origin ADD_SUBNET node 192.168.1.0/24
| | +--> prefixlength
| +--------> network address
+------------------> owner of this subnet
--------------------------------------------------------------------------
The ADD_EDGE messages are to inform other tinc daemons that a connection between
two nodes exist. The address of the destination node is available so that
VPN packets can be sent directly to that node.
The ADD_SUBNET messages inform other tinc daemons that certain subnets belong
to certain nodes. tinc will use it to determine to which node a VPN packet has
to be sent.
message
------------------------------------------------------------------
DEL_EDGE node1 node2
| +----> name of destination node
+----------> name of source node
DEL_SUBNET node 192.168.1.0/24
| | +--> prefixlength
| +--------> network address
+------------------> owner of this subnet
------------------------------------------------------------------
In case a connection between two daemons is closed or broken, DEL_EDGE messages
are sent to inform the other daemons of that fact. Each daemon will calculate a
new route to the the daemons, or mark them unreachable if there isn't any.
message
------------------------------------------------------------------
REQ_KEY origin destination
| +--> name of the tinc daemon it wants the key from
+----------> name of the daemon that wants the key
ANS_KEY origin destination 4ae0b0a82d6e0078 91 64 4
| | \______________/ | | +--> MAC length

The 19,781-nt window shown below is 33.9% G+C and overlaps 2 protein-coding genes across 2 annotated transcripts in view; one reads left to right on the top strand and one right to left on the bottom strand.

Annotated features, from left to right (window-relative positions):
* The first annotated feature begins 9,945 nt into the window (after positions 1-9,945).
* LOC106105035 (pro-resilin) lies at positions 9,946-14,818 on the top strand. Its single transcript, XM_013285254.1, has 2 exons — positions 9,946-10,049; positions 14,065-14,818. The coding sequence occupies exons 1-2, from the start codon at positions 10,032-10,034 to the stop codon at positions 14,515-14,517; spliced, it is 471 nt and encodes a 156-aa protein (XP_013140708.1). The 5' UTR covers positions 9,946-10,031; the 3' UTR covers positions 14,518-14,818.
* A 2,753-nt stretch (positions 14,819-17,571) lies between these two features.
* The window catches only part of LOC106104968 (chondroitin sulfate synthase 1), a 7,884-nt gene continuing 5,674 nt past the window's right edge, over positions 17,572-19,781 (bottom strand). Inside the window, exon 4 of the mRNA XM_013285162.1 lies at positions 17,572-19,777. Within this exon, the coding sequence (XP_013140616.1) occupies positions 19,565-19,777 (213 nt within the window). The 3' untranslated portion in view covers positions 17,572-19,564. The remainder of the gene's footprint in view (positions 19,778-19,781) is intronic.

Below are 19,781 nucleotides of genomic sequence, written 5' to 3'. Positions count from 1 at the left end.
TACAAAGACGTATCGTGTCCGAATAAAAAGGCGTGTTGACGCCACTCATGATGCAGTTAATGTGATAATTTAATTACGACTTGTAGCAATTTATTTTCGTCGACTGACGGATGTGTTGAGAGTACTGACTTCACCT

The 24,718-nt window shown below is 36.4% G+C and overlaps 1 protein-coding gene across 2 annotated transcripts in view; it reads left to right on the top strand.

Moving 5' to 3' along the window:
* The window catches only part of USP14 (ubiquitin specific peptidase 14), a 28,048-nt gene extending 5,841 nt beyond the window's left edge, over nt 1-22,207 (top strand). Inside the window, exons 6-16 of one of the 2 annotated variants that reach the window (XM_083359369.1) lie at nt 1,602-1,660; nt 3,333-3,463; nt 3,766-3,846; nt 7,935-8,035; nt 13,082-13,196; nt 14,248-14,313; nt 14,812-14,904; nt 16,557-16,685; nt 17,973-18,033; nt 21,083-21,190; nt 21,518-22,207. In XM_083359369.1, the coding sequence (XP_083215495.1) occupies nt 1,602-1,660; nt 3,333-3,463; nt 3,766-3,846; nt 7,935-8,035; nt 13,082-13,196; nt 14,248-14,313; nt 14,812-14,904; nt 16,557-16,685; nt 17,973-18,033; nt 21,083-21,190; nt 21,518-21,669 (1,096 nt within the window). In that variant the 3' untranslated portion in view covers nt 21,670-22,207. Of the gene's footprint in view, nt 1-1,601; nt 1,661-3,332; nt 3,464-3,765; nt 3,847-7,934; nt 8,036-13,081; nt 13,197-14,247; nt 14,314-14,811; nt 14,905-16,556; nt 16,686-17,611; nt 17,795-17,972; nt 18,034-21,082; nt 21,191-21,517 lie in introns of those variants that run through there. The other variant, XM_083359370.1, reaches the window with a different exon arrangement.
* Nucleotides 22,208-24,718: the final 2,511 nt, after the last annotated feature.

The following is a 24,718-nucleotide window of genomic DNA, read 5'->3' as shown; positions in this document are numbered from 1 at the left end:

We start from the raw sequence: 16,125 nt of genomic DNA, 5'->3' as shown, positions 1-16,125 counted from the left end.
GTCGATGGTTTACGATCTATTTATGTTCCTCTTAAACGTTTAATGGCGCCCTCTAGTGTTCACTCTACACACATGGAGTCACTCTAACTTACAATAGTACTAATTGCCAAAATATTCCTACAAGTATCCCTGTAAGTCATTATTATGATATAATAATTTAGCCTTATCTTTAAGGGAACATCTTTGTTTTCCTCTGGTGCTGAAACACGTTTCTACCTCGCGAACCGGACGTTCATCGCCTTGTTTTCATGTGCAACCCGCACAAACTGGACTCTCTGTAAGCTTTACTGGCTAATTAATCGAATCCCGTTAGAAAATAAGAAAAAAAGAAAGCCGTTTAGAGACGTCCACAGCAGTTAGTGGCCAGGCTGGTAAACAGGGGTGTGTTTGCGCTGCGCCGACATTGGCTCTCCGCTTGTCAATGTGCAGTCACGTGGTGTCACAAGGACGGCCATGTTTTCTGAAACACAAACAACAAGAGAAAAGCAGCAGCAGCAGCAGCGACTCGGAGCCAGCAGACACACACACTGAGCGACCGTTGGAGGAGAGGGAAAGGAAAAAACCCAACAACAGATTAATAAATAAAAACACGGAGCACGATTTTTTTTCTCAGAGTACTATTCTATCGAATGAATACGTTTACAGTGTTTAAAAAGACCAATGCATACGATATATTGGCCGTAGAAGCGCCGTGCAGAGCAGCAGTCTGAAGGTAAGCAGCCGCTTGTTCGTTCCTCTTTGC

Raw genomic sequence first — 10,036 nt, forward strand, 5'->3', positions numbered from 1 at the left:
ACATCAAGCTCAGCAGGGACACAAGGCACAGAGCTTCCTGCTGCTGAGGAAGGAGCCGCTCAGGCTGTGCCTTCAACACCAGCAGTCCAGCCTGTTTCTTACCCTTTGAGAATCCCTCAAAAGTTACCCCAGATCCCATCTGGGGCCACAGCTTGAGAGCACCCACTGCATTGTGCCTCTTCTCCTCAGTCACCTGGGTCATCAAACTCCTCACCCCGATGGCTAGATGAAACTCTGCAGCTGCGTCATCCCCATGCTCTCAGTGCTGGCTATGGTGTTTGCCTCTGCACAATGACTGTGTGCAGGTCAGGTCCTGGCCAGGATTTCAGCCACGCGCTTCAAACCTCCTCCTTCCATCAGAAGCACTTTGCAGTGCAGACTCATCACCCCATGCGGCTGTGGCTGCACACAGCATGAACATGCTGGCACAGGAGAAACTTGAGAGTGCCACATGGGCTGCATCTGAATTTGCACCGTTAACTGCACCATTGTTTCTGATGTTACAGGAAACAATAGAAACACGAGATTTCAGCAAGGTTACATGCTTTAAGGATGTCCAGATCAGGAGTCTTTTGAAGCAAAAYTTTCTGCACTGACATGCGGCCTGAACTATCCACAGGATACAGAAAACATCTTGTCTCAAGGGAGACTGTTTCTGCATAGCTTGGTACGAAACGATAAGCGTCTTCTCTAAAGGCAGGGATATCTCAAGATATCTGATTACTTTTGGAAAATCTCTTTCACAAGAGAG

| | | | +-----> digest algorithm
| | | +--------> cipher algorithm
| | +--> 128 bits key
| +--> name of the daemon that wants the key
+----------> name of the daemon that uses this key
KEY_CHANGED origin
+--> daemon that has changed it's packet key
--------------------------------------------------------------------------
The keys used to encrypt VPN packets are not sent out directly. This is
because it would generate a lot of traffic on VPNs with many daemons, and
chances are that not every tinc daemon will ever send a packet to every
other daemon. Instead, if a daemon needs a key it sends a request for it
via the meta connection of the nearest hop in the direction of the
destination. If any hop on the way has already learned the key, it will
act as a proxy and forward its copy back to the requestor.
daemon message
--------------------------------------------------------------------------
origin PING
dest. PONG
--------------------------------------------------------------------------
There is also a mechanism to check if hosts are still alive. Since network
failures or a crash can cause a daemon to be killed without properly
shutting down the TCP connection, this is necessary to keep an up to date
connection list. Pings are sent at regular intervals, except when there
is also some other traffic. A little bit of salt (random data) is added
with each PING and PONG message, to make sure that long sequences of PING/PONG
messages without any other traffic won't result in known plaintext.
This basically covers everything that is sent over the meta connection by
tinc.